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Egypt premier finalises cabinet
El-Beblawi says new administration to be composed of 30 members; will not eliminate information ministry or government subsidies on basic commodities
Ahram Online , Sunday 14 Jul 2013
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Egypt
Egypt's Prime Minister Hazem El-Beblawi

Egypt's new prime minister is putting the finishing touches on a cabinet that he says will be finalised by mid-week.

Hazem El-Beblawi, following the military-backed roadmap instated after the overthrow of Egypt's Islamist leader on 3 July, is scheduled to hold talks with candidates for ministerial posts in the coming two days.

El-Beblawi said on Saturday that the new administration will be made up of 30 members, as well as two deputies for economic and security affairs, according to MENA state news agency.

Some current ministers will maintain their posts in the new cabinet, he said.

The interim PM has said he would not rule out roles for the Muslim Brotherhood, from which the toppled president Mohamed Morsi hails, in the new cabinet. But the Islamist group has spurned offers to take part in the transitional government, which it says is backed by an illegitimate military coup.

El-Beblawi, a liberal economist and former finance minister, went on to affirm that the information ministry – responsible for regulating the country’s local media – will not be abolished.

There have been recurring demands to eliminate the ministry so as to ease media restrictions and allow greater freedom of speech.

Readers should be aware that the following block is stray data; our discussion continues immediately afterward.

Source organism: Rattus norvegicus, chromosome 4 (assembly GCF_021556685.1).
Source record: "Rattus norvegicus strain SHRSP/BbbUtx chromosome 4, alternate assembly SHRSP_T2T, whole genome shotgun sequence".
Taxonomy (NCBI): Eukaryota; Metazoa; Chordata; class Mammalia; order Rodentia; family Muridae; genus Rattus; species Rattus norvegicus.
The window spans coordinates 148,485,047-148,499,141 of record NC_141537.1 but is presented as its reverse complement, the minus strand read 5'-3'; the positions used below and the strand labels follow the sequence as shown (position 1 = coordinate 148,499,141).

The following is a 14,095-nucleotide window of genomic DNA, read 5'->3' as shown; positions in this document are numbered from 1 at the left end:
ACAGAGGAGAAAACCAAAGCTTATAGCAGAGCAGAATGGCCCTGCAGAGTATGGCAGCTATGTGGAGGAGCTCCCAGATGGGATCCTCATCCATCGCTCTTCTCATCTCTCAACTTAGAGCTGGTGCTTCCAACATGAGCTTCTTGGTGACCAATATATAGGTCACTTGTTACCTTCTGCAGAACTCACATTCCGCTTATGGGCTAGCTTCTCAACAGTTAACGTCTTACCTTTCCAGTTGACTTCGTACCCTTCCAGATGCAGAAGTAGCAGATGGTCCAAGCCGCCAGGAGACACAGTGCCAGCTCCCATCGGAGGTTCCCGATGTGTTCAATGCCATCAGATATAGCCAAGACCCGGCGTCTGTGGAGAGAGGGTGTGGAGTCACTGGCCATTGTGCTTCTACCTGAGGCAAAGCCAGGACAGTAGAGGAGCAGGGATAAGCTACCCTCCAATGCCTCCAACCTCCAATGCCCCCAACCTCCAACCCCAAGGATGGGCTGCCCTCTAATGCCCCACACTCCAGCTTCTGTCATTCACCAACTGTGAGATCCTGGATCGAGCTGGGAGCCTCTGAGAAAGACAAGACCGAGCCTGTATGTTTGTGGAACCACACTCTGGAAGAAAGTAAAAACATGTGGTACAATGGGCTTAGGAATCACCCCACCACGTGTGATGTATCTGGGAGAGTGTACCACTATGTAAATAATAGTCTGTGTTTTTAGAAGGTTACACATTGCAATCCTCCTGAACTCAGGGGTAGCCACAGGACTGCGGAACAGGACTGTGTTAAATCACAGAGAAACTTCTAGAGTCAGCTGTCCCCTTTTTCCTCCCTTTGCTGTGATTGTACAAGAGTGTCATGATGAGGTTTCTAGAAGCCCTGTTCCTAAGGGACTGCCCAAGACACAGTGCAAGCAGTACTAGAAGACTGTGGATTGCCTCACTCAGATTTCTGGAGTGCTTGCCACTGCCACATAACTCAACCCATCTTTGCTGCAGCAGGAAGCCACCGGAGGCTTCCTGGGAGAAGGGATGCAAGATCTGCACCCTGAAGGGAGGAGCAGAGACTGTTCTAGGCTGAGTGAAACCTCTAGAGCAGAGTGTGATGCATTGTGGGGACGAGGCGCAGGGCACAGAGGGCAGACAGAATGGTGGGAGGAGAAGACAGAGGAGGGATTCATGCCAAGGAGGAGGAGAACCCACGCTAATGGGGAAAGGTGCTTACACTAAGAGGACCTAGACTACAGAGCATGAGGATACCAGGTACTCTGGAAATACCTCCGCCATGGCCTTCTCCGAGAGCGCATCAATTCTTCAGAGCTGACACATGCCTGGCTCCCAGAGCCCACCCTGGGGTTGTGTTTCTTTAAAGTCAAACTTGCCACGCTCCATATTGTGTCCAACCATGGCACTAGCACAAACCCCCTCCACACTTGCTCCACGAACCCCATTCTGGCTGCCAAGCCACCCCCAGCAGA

MENA said on Saturday that foreign minister Mohamed Kamel Amr asked to not be included in the new cabinet, on the grounds that current developments in Egypt require a new foreign leadership. Ambassador to the United States Nabil Fahmy might be offered the post, official sources told Reuters on Saturday.

Kamel tendered his resignation to former president Morsi in early July, acting in solidarity with the 30 June protestors who took to the streets in the millions demanding the president’s ouster.

El-Beblawi also quashed rumours of an imminent abolition of subsidies for the country's basic commodities, a move which, if enforced, would severely strain low-income citizens.

Gulf Arab states, including Saudi Arabia, the UAE, and Kuwait, have pledged $12 billion in aid to help Egypt sustain its faltering economy.





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